A hummingbird sits on a branch on CCA’s Oakland campus, a moment of stillness.

“Everybody should have something to say about racism”

During Black History Month 2021, we critique, create, and grow our radical roots, through words and actions.

As we celebrate the 50th anniversary of Critical Ethnic Studies, a program that grew out of the longest student strike in U.S. history, we also mark Black History Month—and it’s different this year. “For a lot of people, among them people who identify as Black, the filters are coming off,” says Visual and Critical Studies Chair Jacqueline Francis. “A lot of people literally cannot hold it down anymore. Whether it’s out of feelings of despair, anger, or frustration. Or all of the above.”

“It feels a bit more like Black Radical Month to me,” says Critical Ethnic Studies Chair Shylah Pacheco Hamilton. “The awareness of the impact of systemic oppression on Black people has grown. Many people are realizing that we have to eradicate systemic racism and have real reform in all aspects of our lives. People are waking up to what we’ve been telling them for the last 400-plus years.”

Fighting white supremacy and sharing our values is part of CCA’s tradition of radical pedagogy. “It has to be part of who we are at every step,” Pacheco Hamilton says. “How much radical change could we initiate if every person in the CCA community had a generative conversation about this with one young person in their community once a week?”

In making institutional statements about Black history, we can talk about where we are, how far we’ve come, and how far we have to go to dismantle systemic racism and anti-Blackness in our schools and communities; however, Francis says, “These are very heavy times. … In moments like ours it’s very easy for rhetoric to ring hollow and not be followed by action.”

Speaking out or planning actions can be a way for students and faculty to create rather than observe history. “None of this stops on March 1,” Pacheco Hamilton says. CCA’s Critical Ethnic Studies program links “back to our roots of being this child of the student rebellion,” she says. “We’re also linked to a discipline of study from the perspective of globally silenced people. I’m part of a tradition that speaks back to power.”

Let’s talk

Talking about Black History Month can “situate you on a particular side of history,” says Pacheco Hamilton. “The month of celebration is an acknowledgment of our contributions to the U.S. because there was a time when we were considered three fifths of a human being and, as we know, we have not received reparations.”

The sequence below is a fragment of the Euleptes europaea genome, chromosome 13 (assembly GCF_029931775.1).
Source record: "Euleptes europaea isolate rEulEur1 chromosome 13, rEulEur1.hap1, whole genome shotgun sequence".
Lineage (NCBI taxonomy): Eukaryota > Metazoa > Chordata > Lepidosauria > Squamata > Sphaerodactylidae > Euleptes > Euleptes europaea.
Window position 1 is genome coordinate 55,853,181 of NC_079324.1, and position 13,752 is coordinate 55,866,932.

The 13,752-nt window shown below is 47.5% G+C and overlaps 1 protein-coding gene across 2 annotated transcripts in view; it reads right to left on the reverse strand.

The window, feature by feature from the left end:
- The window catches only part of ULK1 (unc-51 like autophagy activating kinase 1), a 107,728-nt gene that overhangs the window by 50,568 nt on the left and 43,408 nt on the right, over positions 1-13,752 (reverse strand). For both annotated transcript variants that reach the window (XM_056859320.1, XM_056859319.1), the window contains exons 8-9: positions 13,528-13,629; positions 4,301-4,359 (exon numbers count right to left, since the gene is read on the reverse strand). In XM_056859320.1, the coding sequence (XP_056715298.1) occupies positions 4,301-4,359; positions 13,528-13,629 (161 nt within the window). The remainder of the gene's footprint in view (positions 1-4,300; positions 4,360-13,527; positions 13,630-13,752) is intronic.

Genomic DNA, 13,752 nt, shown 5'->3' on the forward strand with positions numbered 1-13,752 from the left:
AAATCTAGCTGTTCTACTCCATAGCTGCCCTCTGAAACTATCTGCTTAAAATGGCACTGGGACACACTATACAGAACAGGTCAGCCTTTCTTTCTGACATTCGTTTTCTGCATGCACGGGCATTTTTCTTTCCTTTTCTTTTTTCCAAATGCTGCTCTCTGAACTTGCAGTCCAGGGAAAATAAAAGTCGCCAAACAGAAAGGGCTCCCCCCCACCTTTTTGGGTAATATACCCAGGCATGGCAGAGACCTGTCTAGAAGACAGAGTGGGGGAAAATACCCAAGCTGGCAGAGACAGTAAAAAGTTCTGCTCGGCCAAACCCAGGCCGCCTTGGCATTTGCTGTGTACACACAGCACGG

“Take care of your community members who identify as Black. If you have kindness, show it.”

— Shylah Pacheco Hamilton

Critical Ethnic Studies Chair

Proclamations or actions such as opening a meeting with a call for prison abolition or writing about racism can give us “valuable tools in our ongoing fight to be treated as equal members of society,” Pacheco Hamilton says, adding a quote by Toni Morrison: “The function of freedom is to free someone else.” Who will speak up this year? As Francis says, “Everybody should have something to say about racism.”

From statement to action

Taking a stand is an ongoing commitment. “In terms of goals and objectives,” Francis says, “there have to be measurables.” For example, Pacheco Hamilton says of CCA, “We’re still the only art and design college that requires all students to take both a seminar and a studio class in Critical Ethnic Studies. As chair, I am growing the program.”

Taking a stand that goes beyond statements, there are actions each of us can take this month and beyond. “Take care of your community members who identify as Black,” Pacheco Hamilton says. “If you have money, donate to our students. If you have power, leverage it in a Black person’s direction. If you have kindness, show it.”

“One of the things that CCA community members can do for Black History month is literally support each other,” Francis says. “Do something of service—learn something, read something, volunteer.”

Collective grief, collective joy

The work we’re called to do in 2021 is unwritten, but let’s start with the basics. “I hope we have calls to action for Indigenous sovereignty, collective grieving, pandemic fatigue, saving our planet, abolishing the police, and redistributing the wealth,” says Pacheco Hamilton.

“There are moments to celebrate things like the outcome of the Georgia senatorial race, for those of us who identify as progressives,” Francis says. “The fact that we’re still alive at all, when more than 400,000 people have lost their lives to a deadly virus. And momentary experiences of joy—noticing a hummingbird, for example. I’ve seen more hummingbirds in the last three weeks than I think I’ve ever seen in San Francisco. And they remind me of something I once heard Shylah [Pacheco Hamilton, channeling Audre Lorde] say: ‘Joy is resistance.’”